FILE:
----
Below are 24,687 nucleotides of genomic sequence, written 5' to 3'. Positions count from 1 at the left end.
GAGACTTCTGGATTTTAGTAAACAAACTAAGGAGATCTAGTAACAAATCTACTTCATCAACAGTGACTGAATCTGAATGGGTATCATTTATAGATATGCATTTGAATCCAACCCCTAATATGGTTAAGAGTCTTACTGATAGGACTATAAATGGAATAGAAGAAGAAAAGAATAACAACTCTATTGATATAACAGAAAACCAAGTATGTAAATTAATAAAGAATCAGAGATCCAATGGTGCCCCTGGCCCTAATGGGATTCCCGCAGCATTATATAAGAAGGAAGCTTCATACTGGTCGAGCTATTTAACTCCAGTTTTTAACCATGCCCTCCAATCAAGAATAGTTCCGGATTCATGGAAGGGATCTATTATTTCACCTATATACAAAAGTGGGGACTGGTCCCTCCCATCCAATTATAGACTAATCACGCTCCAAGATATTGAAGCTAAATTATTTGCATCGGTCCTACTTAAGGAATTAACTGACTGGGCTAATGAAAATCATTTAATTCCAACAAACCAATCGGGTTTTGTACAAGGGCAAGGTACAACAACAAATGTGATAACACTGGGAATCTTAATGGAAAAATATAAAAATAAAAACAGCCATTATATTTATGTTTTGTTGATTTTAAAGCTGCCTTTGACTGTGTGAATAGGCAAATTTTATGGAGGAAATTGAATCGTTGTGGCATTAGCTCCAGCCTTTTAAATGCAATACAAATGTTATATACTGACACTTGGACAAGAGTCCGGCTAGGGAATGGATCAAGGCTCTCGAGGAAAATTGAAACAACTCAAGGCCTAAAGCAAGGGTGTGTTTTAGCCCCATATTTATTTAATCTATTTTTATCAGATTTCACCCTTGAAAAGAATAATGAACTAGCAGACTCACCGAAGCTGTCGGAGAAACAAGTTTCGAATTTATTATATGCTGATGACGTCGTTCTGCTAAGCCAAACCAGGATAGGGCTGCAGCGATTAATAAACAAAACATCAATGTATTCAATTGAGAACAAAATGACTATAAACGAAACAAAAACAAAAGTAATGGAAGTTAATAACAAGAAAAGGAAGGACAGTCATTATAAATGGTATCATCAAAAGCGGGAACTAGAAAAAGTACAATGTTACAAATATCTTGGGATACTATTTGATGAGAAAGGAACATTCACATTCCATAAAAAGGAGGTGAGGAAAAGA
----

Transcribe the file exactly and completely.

Below are 24,687 nucleotides of genomic sequence, written 5' to 3'. Positions count from 1 at the left end.
GAGACTTCTGGATTTTAGTAAACAAACTAAGGAGATCTAGTAACAAATCTACTTCATCAACAGTGACTGAATCTGAATGGGTATCATTTATAGATATGCATTTGAATCCAACCCCTAATATGGTTAAGAGTCTTACTGATAGGACTATAAATGGAATAGAAGAAGAAAAGAATAACAACTCTATTGATATAACAGAAAACCAAGTATGTAAATTAATAAAGAATCAGAGATCCAATGGTGCCCCTGGCCCTAATGGGATTCCCGCAGCATTATATAAGAAGGAAGCTTCATACTGGTCGAGCTATTTAACTCCAGTTTTTAACCATGCCCTCCAATCAAGAATAGTTCCGGATTCATGGAAGGGATCTATTATTTCACCTATATACAAAAGTGGGGACTGGTCCCTCCCATCCAATTATAGACTAATCACGCTCCAAGATATTGAAGCTAAATTATTTGCATCGGTCCTACTTAAGGAATTAACTGACTGGGCTAATGAAAATCATTTAATTCCAACAAACCAATCGGGTTTTGTACAAGGGCAAGGTACAACAACAAATGTGATAACACTGGGAATCTTAATGGAAAAATATAAAAATAAAAACAGCCATTATATTTATGTTTTGTTGATTTTAAAGCTGCCTTTGACTGTGTGAATAGGCAAATTTTATGGAGGAAATTGAATCGTTGTGGCATTAGCTCCAGCCTTTTAAATGCAATACAAATGTTATATACTGACACTTGGACAAGAGTCCGGCTAGGGAATGGATCAAGGCTCTCGAGGAAAATTGAAACAACTCAAGGCCTAAAGCAAGGGTGTGTTTTAGCCCCATATTTATTTAATCTATTTTTATCAGATTTCACCCTTGAAAAGAATAATGAACTAGCAGACTCACCGAAGCTGTCGGAGAAACAAGTTTCGAATTTATTATATGCTGATGACGTCGTTCTGCTAAGCCAAACCAGGATAGGGCTGCAGCGATTAATAAACAAAACATCAATGTATTCAATTGAGAACAAAATGACTATAAACGAAACAAAAACAAAAGTAATGGAAGTTAATAACAAGAAAAGGAAGGACAGTCATTATAAATGGTATCATCAAAAGCGGGAACTAGAAAAAGTACAATGTTACAAATATCTTGGGATACTATTTGATGAGAAAGGAACATTCACATTCCATAAAAAGGAGGTGAGGAAAAGA